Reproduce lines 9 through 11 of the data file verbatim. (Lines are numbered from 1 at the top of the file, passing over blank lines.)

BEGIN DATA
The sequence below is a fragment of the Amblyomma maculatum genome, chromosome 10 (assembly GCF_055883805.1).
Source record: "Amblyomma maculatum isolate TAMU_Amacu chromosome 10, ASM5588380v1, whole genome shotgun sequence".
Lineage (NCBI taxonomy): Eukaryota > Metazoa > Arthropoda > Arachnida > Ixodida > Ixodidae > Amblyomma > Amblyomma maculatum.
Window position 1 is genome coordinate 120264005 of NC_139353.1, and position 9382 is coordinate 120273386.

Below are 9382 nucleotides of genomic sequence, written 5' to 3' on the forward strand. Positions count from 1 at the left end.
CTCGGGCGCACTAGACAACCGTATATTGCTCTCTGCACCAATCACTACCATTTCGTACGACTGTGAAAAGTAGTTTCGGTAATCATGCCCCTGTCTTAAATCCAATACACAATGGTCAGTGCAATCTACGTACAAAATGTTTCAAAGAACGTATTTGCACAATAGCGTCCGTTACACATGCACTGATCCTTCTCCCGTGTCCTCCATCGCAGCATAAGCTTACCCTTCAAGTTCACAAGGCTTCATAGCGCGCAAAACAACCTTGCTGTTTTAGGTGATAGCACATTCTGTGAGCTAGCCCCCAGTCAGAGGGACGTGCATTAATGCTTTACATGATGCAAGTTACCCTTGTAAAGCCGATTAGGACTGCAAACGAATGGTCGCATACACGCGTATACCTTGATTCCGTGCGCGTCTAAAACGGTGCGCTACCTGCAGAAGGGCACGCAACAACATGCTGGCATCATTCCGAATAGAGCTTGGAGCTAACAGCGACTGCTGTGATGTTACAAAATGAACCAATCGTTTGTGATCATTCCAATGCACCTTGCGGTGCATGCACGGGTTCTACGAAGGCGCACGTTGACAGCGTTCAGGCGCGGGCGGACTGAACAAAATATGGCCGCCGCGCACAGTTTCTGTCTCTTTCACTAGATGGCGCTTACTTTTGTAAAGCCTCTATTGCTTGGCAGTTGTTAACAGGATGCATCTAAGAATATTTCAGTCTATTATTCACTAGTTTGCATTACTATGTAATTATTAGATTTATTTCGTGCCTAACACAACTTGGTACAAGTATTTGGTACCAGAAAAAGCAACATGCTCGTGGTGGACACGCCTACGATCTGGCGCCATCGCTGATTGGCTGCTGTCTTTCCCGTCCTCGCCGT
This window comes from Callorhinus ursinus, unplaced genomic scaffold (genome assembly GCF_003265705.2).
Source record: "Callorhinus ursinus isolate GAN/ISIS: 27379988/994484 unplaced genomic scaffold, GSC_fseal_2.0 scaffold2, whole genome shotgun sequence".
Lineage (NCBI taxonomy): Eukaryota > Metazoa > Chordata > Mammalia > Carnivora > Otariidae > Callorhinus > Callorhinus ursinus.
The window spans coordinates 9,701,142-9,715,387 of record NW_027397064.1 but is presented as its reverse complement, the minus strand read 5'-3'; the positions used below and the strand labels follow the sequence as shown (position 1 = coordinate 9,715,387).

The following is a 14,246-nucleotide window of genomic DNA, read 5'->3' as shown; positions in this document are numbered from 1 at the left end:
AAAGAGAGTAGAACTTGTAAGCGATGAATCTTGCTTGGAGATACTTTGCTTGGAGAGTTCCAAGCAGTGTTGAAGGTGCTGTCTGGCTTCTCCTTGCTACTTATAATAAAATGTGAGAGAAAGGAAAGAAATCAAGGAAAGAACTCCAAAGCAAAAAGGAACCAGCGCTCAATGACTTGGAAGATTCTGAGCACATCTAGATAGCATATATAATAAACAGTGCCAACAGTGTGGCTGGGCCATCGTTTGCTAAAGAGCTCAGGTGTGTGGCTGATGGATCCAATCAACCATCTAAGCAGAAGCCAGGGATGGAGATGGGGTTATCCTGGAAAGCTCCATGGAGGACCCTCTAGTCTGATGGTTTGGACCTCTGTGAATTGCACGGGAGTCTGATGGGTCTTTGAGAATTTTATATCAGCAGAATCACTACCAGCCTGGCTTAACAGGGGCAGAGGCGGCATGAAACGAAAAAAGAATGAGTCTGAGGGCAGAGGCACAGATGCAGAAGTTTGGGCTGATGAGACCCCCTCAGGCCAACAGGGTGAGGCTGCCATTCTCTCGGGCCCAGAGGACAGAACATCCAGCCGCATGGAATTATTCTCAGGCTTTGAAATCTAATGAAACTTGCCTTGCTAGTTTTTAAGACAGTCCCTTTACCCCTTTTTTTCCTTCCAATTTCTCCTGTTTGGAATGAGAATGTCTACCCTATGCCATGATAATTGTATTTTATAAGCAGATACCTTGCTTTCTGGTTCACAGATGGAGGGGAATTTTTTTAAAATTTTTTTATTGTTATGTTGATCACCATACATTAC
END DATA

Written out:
Lineage (NCBI taxonomy): Eukaryota > Metazoa > Chordata > Mammalia > Carnivora > Otariidae > Callorhinus > Callorhinus ursinus.
The window spans coordinates 9,701,142-9,715,387 of record NW_027397064.1 but is presented as its reverse complement, the minus strand read 5'-3'; the positions used below and the strand labels follow the sequence as shown (position 1 = coordinate 9,715,387).

The following is a 14,246-nucleotide window of genomic DNA, read 5'->3' as shown; positions in this document are numbered from 1 at the left end: